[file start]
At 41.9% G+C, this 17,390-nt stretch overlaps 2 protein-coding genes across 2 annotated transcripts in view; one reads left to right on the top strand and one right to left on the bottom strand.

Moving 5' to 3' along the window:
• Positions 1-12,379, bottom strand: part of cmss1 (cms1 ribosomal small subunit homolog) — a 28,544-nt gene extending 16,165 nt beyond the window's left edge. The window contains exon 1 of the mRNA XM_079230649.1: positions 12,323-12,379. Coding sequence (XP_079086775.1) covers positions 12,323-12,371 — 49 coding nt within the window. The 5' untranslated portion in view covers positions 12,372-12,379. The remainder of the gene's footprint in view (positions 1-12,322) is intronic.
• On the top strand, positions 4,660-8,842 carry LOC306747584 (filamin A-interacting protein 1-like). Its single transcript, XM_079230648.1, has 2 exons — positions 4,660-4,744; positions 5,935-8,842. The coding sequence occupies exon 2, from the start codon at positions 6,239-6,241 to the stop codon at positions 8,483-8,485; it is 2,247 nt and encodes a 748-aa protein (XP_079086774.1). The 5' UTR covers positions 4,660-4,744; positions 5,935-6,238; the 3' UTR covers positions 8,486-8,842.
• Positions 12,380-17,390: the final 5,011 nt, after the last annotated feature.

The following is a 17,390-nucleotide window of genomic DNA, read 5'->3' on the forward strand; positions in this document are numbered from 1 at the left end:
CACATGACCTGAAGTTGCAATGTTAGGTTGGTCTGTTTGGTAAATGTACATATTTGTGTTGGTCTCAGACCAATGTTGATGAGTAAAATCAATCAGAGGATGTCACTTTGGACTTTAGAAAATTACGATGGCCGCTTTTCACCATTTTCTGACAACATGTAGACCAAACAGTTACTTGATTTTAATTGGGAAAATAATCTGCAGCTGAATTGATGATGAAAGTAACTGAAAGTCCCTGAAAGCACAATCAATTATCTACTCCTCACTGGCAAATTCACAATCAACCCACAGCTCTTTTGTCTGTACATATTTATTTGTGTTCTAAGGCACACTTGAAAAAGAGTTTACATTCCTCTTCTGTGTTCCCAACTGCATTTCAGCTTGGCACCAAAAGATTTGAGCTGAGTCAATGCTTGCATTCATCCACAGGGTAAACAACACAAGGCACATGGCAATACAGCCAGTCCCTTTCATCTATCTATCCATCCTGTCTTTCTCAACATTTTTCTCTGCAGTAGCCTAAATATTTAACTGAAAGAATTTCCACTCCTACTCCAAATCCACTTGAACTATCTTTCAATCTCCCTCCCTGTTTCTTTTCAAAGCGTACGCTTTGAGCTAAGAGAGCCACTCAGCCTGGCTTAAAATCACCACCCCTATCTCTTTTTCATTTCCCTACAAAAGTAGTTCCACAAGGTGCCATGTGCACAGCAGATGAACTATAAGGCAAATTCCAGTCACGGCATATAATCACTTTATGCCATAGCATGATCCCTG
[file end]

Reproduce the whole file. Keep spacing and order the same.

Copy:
At 41.9% G+C, this 17,390-nt stretch overlaps 2 protein-coding genes across 2 annotated transcripts in view; one reads left to right on the top strand and one right to left on the bottom strand.

Moving 5' to 3' along the window:
• Positions 1-12,379, bottom strand: part of cmss1 (cms1 ribosomal small subunit homolog) — a 28,544-nt gene extending 16,165 nt beyond the window's left edge. The window contains exon 1 of the mRNA XM_079230649.1: positions 12,323-12,379. Coding sequence (XP_079086775.1) covers positions 12,323-12,371 — 49 coding nt within the window. The 5' untranslated portion in view covers positions 12,372-12,379. The remainder of the gene's footprint in view (positions 1-12,322) is intronic.
• On the top strand, positions 4,660-8,842 carry LOC306747584 (filamin A-interacting protein 1-like). Its single transcript, XM_079230648.1, has 2 exons — positions 4,660-4,744; positions 5,935-8,842. The coding sequence occupies exon 2, from the start codon at positions 6,239-6,241 to the stop codon at positions 8,483-8,485; it is 2,247 nt and encodes a 748-aa protein (XP_079086774.1). The 5' UTR covers positions 4,660-4,744; positions 5,935-6,238; the 3' UTR covers positions 8,486-8,842.
• Positions 12,380-17,390: the final 5,011 nt, after the last annotated feature.

The following is a 17,390-nucleotide window of genomic DNA, read 5'->3' on the forward strand; positions in this document are numbered from 1 at the left end:
CACATGACCTGAAGTTGCAATGTTAGGTTGGTCTGTTTGGTAAATGTACATATTTGTGTTGGTCTCAGACCAATGTTGATGAGTAAAATCAATCAGAGGATGTCACTTTGGACTTTAGAAAATTACGATGGCCGCTTTTCACCATTTTCTGACAACATGTAGACCAAACAGTTACTTGATTTTAATTGGGAAAATAATCTGCAGCTGAATTGATGATGAAAGTAACTGAAAGTCCCTGAAAGCACAATCAATTATCTACTCCTCACTGGCAAATTCACAATCAACCCACAGCTCTTTTGTCTGTACATATTTATTTGTGTTCTAAGGCACACTTGAAAAAGAGTTTACATTCCTCTTCTGTGTTCCCAACTGCATTTCAGCTTGGCACCAAAAGATTTGAGCTGAGTCAATGCTTGCATTCATCCACAGGGTAAACAACACAAGGCACATGGCAATACAGCCAGTCCCTTTCATCTATCTATCCATCCTGTCTTTCTCAACATTTTTCTCTGCAGTAGCCTAAATATTTAACTGAAAGAATTTCCACTCCTACTCCAAATCCACTTGAACTATCTTTCAATCTCCCTCCCTGTTTCTTTTCAAAGCGTACGCTTTGAGCTAAGAGAGCCACTCAGCCTGGCTTAAAATCACCACCCCTATCTCTTTTTCATTTCCCTACAAAAGTAGTTCCACAAGGTGCCATGTGCACAGCAGATGAACTATAAGGCAAATTCCAGTCACGGCATATAATCACTTTATGCCATAGCATGATCCCTG